Thank you, Mr. Chairman, and welcome to everyone here this afternoon.
Mr. Chairman, one of the challenges facing U.S. engagement in the Balkans has always been to engage the region in the real day-to-day problems of the people who live there—problems that have so much to do with human rights and democracy—rather than give in to the temptation to see the Balkans only as a minor stage for broader military and diplomatic issues like European and Atlantic integration, the war on terrorism, and Russian expansionism.
Mr. Chairman, I have been following this region closely for many years, 12 of them as Chair or Co-Chair of this Commission, during the tragic years of the Bosnia and Kosovo wars. At that time, our government and others in Europe had to bear some responsibility for enabling the Serbian genocide against Bosnian Muslims by refusing to lift the arms embargo. It is to the credit of this Commission that several of us were among the most active voices in favor of lifting that embargo. Sadly, President Clinton did not listen to us, and to others like Bob Dole, until it was too late for the Muslims of Srebrenica. One of the lessons of the years since the wars ended is that the best way to make regional progress in the war on terrorism and integrate the Balkan countries into European and Atlantic structures will be to help these countries improve their human rights records and consolidate their democracies.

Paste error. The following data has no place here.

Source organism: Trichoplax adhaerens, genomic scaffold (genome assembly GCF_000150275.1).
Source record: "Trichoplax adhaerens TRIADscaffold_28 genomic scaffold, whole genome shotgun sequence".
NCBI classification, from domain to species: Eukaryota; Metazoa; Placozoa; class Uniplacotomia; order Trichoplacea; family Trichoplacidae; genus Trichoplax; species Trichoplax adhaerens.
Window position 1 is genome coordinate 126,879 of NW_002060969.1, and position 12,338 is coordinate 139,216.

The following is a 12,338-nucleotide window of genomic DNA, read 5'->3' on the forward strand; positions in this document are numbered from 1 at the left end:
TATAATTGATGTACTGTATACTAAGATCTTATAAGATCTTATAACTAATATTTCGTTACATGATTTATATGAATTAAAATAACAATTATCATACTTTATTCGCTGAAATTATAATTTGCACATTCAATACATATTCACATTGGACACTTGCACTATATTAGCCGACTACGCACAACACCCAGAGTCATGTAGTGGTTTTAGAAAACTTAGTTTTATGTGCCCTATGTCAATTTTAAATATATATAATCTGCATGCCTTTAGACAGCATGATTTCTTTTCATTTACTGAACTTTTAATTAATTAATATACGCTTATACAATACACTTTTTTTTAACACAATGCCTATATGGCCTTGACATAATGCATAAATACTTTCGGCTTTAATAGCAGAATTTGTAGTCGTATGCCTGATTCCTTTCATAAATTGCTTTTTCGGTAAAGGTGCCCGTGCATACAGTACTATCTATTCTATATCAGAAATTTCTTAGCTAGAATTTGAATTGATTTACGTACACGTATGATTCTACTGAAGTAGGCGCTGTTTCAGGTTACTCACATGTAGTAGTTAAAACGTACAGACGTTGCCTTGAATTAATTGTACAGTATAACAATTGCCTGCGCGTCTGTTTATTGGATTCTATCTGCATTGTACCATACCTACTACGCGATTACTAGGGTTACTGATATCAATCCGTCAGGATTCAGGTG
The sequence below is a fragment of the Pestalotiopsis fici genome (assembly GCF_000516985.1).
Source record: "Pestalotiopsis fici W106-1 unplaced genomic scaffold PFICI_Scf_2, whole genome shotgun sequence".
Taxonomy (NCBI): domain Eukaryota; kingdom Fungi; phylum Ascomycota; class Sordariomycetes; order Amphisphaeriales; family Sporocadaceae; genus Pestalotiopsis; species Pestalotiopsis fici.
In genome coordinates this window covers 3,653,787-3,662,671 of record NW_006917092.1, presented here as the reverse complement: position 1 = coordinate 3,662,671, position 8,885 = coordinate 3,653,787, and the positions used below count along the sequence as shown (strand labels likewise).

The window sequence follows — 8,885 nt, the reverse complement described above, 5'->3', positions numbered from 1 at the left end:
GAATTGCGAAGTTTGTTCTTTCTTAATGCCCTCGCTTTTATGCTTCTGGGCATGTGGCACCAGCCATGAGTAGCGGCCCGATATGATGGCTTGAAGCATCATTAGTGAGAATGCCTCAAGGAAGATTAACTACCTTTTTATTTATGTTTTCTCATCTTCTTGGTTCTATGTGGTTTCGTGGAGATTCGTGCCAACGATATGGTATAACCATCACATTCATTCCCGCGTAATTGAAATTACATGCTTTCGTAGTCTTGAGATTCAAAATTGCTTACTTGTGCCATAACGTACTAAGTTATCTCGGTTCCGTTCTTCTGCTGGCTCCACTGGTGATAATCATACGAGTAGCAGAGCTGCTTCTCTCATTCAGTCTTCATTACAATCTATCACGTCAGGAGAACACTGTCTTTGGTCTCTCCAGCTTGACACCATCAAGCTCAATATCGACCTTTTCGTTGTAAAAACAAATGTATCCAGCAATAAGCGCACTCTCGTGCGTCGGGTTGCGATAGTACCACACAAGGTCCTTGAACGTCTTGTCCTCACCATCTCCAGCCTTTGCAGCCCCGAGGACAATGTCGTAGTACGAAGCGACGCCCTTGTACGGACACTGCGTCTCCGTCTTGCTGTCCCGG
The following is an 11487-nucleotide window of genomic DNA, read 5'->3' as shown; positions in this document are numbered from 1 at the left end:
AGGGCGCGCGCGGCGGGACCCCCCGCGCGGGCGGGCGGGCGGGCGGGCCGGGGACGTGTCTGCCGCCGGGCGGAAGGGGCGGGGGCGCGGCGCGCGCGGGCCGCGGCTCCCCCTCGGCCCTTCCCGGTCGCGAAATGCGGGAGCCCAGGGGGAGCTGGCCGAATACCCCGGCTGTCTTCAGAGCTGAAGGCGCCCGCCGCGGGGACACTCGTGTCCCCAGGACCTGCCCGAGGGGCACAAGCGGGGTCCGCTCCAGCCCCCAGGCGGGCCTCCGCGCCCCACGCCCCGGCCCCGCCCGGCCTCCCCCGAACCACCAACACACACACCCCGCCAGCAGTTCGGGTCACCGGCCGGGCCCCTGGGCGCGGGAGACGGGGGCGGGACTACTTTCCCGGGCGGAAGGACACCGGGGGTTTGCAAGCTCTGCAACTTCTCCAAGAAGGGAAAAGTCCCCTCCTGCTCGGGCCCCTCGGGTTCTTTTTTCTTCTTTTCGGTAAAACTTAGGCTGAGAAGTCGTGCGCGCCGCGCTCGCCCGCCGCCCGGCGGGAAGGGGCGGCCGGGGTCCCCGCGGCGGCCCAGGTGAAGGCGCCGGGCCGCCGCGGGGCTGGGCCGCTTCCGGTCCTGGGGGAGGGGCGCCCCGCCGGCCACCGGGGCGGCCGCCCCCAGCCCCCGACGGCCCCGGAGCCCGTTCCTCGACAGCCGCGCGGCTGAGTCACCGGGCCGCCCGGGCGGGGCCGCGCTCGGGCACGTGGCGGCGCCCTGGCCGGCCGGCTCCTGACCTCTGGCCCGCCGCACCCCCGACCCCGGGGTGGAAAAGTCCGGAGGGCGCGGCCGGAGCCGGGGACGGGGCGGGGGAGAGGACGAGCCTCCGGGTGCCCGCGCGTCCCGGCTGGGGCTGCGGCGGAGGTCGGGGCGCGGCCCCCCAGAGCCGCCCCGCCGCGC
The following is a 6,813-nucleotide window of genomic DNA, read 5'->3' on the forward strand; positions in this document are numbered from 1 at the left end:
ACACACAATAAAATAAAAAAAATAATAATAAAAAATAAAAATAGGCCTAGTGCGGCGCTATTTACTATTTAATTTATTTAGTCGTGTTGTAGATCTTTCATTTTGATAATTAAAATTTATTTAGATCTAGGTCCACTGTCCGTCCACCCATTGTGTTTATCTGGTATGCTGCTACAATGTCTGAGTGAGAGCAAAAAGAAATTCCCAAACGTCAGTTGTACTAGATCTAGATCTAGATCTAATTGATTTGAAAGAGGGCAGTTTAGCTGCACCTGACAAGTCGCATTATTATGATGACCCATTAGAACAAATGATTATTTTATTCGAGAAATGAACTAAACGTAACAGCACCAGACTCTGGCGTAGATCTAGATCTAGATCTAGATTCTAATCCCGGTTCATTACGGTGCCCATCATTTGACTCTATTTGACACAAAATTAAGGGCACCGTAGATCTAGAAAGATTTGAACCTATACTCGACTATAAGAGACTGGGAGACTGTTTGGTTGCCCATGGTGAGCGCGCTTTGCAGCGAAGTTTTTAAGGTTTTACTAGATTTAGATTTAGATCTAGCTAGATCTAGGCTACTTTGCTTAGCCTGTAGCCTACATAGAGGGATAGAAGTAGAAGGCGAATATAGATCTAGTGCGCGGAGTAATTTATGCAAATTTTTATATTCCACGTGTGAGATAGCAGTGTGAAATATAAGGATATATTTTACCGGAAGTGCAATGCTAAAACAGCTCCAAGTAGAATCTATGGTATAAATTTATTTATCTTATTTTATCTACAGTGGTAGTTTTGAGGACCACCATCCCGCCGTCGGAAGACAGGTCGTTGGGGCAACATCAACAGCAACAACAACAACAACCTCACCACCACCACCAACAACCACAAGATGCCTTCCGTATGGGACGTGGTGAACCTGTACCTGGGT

Mr. Chairman, I’d like to say a few words about Bosnia, one of the countries in which the U.S. has been most involved. In Bosnia, the priority remains constitutional reform. In 1995 the Dayton Agreement was a successful formula for stopping a war—but nobody dreamed that it could become a mid- or long-term constitution for Bosnia. But now, 14 years later, Bosnia is still governed according to Dayton, which allows small minorities to exercise a veto over legislative and executive action. I am afraid that allowing Bosnia to hang in this “Dayton limbo” is what is exacerbating ethnic and religious tensions, and encouraging separatists and extremists in their dream of dividing Bosnia. I strongly believe, with the great majority of Bosnians, that the country can’t safely stay where it is, but has to move forward to become a one-person, one-vote democracy. Then it will be able to take up the project of joining the EU and NATO.
Mr. Chairman, thank you for calling this hearing on the Balkans, a region where the Commission has a long record of activity on behalf of human rights.